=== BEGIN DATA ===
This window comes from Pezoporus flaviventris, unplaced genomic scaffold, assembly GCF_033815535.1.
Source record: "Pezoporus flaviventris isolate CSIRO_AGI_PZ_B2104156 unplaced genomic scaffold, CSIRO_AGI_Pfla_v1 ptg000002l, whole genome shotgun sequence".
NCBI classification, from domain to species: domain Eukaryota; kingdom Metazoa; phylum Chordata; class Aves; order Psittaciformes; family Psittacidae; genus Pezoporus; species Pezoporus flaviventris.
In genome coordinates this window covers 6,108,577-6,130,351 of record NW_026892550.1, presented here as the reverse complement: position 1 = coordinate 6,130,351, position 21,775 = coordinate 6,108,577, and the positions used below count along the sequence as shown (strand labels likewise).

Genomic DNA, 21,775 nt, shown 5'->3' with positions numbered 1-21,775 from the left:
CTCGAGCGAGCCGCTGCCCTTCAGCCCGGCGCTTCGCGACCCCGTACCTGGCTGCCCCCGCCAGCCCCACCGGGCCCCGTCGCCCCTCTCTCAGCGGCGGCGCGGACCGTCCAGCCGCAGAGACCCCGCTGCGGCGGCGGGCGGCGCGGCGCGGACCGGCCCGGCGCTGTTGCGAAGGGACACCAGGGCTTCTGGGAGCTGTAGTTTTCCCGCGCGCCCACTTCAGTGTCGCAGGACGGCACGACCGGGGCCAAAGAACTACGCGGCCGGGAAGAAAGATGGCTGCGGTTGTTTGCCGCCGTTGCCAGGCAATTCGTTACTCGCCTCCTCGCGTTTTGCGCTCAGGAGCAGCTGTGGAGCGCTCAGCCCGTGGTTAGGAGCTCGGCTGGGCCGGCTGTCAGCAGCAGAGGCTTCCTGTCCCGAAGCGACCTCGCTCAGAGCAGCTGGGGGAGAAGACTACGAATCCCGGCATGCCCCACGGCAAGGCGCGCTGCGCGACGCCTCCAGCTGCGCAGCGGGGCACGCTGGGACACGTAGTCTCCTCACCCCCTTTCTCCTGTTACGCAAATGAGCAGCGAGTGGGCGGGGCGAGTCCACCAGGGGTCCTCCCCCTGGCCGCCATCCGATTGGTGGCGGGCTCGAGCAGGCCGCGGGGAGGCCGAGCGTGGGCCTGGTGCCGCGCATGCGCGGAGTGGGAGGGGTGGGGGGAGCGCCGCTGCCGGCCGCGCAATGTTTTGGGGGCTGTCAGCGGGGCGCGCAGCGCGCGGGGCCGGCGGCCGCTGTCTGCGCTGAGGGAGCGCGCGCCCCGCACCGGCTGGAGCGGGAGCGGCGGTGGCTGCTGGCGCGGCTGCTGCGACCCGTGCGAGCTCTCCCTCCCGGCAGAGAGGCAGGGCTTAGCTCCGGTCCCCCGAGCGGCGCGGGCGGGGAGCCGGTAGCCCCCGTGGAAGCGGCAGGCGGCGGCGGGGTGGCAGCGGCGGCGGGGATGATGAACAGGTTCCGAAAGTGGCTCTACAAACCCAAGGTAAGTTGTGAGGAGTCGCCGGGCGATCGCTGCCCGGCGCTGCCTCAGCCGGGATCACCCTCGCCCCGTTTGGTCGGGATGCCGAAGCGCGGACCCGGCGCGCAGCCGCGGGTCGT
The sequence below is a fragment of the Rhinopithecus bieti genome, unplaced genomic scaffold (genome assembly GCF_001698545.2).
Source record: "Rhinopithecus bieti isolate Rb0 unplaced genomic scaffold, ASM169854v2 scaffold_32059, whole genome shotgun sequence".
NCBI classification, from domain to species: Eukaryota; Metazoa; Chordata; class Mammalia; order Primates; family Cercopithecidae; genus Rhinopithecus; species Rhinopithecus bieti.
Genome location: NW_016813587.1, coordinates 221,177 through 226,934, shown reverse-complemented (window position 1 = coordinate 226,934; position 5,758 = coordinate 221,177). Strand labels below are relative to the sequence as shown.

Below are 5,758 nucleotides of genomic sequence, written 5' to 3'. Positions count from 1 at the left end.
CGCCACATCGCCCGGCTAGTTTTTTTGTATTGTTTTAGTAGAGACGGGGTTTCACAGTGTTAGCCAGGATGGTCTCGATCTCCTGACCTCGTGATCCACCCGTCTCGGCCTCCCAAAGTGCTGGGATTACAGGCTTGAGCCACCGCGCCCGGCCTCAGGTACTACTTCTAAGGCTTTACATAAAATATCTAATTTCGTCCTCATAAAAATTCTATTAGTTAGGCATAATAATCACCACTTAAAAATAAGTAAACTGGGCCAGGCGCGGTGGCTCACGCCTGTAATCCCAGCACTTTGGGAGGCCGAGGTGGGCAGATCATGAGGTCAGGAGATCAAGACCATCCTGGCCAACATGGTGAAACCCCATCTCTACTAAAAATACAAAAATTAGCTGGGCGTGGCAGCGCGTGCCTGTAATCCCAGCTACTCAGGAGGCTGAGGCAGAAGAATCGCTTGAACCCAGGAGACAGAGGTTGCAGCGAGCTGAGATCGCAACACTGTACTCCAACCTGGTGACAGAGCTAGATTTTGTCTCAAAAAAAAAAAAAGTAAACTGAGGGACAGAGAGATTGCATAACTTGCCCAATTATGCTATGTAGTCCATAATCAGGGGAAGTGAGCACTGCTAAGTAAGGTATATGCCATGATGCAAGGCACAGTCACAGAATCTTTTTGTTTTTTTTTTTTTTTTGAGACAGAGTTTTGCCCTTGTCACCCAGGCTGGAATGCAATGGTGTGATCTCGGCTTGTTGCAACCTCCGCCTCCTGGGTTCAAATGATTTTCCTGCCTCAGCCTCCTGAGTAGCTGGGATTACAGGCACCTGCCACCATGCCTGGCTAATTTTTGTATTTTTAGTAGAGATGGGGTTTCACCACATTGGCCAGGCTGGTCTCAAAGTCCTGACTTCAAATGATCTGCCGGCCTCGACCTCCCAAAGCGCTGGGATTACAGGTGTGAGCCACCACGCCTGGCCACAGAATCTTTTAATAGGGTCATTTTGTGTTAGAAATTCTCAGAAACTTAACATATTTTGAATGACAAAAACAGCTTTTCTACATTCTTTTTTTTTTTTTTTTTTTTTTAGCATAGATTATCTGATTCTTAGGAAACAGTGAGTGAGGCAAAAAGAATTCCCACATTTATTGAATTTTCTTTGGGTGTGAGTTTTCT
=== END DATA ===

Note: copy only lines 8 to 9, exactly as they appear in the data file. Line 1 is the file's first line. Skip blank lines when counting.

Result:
Source record: "Rhinopithecus bieti isolate Rb0 unplaced genomic scaffold, ASM169854v2 scaffold_32059, whole genome shotgun sequence".
NCBI classification, from domain to species: Eukaryota; Metazoa; Chordata; class Mammalia; order Primates; family Cercopithecidae; genus Rhinopithecus; species Rhinopithecus bieti.